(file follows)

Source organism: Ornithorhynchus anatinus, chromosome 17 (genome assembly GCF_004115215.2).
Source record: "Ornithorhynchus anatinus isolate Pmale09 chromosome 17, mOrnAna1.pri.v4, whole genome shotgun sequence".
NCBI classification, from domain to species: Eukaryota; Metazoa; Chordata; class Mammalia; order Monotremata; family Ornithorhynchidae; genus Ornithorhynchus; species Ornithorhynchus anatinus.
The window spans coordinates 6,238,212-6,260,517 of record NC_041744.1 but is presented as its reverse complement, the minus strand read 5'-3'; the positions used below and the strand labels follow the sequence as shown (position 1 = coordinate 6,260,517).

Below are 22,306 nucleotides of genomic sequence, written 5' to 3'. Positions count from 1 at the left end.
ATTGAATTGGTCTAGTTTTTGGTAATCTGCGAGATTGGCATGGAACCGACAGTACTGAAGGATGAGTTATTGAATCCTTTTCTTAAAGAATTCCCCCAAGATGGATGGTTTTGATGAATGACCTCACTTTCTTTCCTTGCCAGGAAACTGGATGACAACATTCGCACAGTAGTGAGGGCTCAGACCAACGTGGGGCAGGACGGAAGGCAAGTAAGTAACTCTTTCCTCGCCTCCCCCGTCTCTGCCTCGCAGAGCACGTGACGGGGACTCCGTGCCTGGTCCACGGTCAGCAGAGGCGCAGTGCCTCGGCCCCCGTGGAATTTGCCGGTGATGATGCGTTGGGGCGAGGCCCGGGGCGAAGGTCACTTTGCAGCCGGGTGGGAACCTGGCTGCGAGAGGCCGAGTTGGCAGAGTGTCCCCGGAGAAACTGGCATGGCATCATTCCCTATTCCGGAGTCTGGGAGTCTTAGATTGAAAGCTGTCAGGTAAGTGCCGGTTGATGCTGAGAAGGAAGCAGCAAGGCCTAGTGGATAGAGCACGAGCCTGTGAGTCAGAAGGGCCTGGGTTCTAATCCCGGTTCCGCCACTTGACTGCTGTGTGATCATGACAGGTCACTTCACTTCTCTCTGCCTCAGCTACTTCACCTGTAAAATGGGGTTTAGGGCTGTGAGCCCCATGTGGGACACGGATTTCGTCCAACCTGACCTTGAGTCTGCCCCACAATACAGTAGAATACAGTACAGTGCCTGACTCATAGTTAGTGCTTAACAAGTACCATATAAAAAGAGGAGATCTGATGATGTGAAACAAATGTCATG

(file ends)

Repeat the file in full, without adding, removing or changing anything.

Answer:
Source organism: Ornithorhynchus anatinus, chromosome 17 (genome assembly GCF_004115215.2).
Source record: "Ornithorhynchus anatinus isolate Pmale09 chromosome 17, mOrnAna1.pri.v4, whole genome shotgun sequence".
NCBI classification, from domain to species: Eukaryota; Metazoa; Chordata; class Mammalia; order Monotremata; family Ornithorhynchidae; genus Ornithorhynchus; species Ornithorhynchus anatinus.
The window spans coordinates 6,238,212-6,260,517 of record NC_041744.1 but is presented as its reverse complement, the minus strand read 5'-3'; the positions used below and the strand labels follow the sequence as shown (position 1 = coordinate 6,260,517).

Below are 22,306 nucleotides of genomic sequence, written 5' to 3'. Positions count from 1 at the left end.
ATTGAATTGGTCTAGTTTTTGGTAATCTGCGAGATTGGCATGGAACCGACAGTACTGAAGGATGAGTTATTGAATCCTTTTCTTAAAGAATTCCCCCAAGATGGATGGTTTTGATGAATGACCTCACTTTCTTTCCTTGCCAGGAAACTGGATGACAACATTCGCACAGTAGTGAGGGCTCAGACCAACGTGGGGCAGGACGGAAGGCAAGTAAGTAACTCTTTCCTCGCCTCCCCCGTCTCTGCCTCGCAGAGCACGTGACGGGGACTCCGTGCCTGGTCCACGGTCAGCAGAGGCGCAGTGCCTCGGCCCCCGTGGAATTTGCCGGTGATGATGCGTTGGGGCGAGGCCCGGGGCGAAGGTCACTTTGCAGCCGGGTGGGAACCTGGCTGCGAGAGGCCGAGTTGGCAGAGTGTCCCCGGAGAAACTGGCATGGCATCATTCCCTATTCCGGAGTCTGGGAGTCTTAGATTGAAAGCTGTCAGGTAAGTGCCGGTTGATGCTGAGAAGGAAGCAGCAAGGCCTAGTGGATAGAGCACGAGCCTGTGAGTCAGAAGGGCCTGGGTTCTAATCCCGGTTCCGCCACTTGACTGCTGTGTGATCATGACAGGTCACTTCACTTCTCTCTGCCTCAGCTACTTCACCTGTAAAATGGGGTTTAGGGCTGTGAGCCCCATGTGGGACACGGATTTCGTCCAACCTGACCTTGAGTCTGCCCCACAATACAGTAGAATACAGTACAGTGCCTGACTCATAGTTAGTGCTTAACAAGTACCATATAAAAAGAGGAGATCTGATGATGTGAAACAAATGTCATG